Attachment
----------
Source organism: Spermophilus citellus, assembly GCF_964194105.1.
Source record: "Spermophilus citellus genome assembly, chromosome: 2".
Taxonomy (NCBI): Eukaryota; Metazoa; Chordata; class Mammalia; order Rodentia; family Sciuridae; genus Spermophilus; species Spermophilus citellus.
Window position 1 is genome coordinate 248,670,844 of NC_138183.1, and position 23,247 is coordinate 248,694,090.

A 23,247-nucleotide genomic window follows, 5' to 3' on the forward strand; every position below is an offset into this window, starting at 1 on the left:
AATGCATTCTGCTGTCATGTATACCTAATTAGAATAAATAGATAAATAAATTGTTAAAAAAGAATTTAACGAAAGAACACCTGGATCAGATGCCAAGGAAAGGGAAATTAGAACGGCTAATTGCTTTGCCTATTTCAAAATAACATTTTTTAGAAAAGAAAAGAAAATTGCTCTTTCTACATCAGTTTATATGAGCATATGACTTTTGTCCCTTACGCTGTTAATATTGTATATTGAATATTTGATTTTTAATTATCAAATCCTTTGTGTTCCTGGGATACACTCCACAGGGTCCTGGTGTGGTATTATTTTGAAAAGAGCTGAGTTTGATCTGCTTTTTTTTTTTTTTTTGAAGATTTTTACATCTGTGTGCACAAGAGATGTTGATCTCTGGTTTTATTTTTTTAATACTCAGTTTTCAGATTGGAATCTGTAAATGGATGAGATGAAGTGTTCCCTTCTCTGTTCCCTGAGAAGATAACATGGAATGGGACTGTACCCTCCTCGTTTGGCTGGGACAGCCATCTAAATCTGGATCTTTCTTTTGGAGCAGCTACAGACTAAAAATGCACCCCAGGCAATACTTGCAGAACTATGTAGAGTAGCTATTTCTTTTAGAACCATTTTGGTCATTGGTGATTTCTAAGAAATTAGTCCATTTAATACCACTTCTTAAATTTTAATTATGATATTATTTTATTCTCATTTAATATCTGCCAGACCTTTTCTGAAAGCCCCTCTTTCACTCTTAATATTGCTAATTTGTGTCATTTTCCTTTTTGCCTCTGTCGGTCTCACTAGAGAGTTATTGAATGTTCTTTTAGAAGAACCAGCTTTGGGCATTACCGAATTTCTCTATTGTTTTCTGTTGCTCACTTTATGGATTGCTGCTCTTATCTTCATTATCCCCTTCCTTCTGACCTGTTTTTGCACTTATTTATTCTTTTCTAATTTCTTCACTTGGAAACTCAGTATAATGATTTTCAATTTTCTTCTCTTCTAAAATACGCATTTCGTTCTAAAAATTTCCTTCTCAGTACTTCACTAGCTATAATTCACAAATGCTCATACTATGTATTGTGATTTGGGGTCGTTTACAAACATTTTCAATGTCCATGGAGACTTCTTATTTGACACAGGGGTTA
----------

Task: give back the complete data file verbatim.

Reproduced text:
Source organism: Spermophilus citellus, assembly GCF_964194105.1.
Source record: "Spermophilus citellus genome assembly, chromosome: 2".
Taxonomy (NCBI): Eukaryota; Metazoa; Chordata; class Mammalia; order Rodentia; family Sciuridae; genus Spermophilus; species Spermophilus citellus.
Window position 1 is genome coordinate 248,670,844 of NC_138183.1, and position 23,247 is coordinate 248,694,090.

A 23,247-nucleotide genomic window follows, 5' to 3' on the forward strand; every position below is an offset into this window, starting at 1 on the left:
AATGCATTCTGCTGTCATGTATACCTAATTAGAATAAATAGATAAATAAATTGTTAAAAAAGAATTTAACGAAAGAACACCTGGATCAGATGCCAAGGAAAGGGAAATTAGAACGGCTAATTGCTTTGCCTATTTCAAAATAACATTTTTTAGAAAAGAAAAGAAAATTGCTCTTTCTACATCAGTTTATATGAGCATATGACTTTTGTCCCTTACGCTGTTAATATTGTATATTGAATATTTGATTTTTAATTATCAAATCCTTTGTGTTCCTGGGATACACTCCACAGGGTCCTGGTGTGGTATTATTTTGAAAAGAGCTGAGTTTGATCTGCTTTTTTTTTTTTTTTTGAAGATTTTTACATCTGTGTGCACAAGAGATGTTGATCTCTGGTTTTATTTTTTTAATACTCAGTTTTCAGATTGGAATCTGTAAATGGATGAGATGAAGTGTTCCCTTCTCTGTTCCCTGAGAAGATAACATGGAATGGGACTGTACCCTCCTCGTTTGGCTGGGACAGCCATCTAAATCTGGATCTTTCTTTTGGAGCAGCTACAGACTAAAAATGCACCCCAGGCAATACTTGCAGAACTATGTAGAGTAGCTATTTCTTTTAGAACCATTTTGGTCATTGGTGATTTCTAAGAAATTAGTCCATTTAATACCACTTCTTAAATTTTAATTATGATATTATTTTATTCTCATTTAATATCTGCCAGACCTTTTCTGAAAGCCCCTCTTTCACTCTTAATATTGCTAATTTGTGTCATTTTCCTTTTTGCCTCTGTCGGTCTCACTAGAGAGTTATTGAATGTTCTTTTAGAAGAACCAGCTTTGGGCATTACCGAATTTCTCTATTGTTTTCTGTTGCTCACTTTATGGATTGCTGCTCTTATCTTCATTATCCCCTTCCTTCTGACCTGTTTTTGCACTTATTTATTCTTTTCTAATTTCTTCACTTGGAAACTCAGTATAATGATTTTCAATTTTCTTCTCTTCTAAAATACGCATTTCGTTCTAAAAATTTCCTTCTCAGTACTTCACTAGCTATAATTCACAAATGCTCATACTATGTATTGTGATTTGGGGTCGTTTACAAACATTTTCAATGTCCATGGAGACTTCTTATTTGACACAGGGGTTA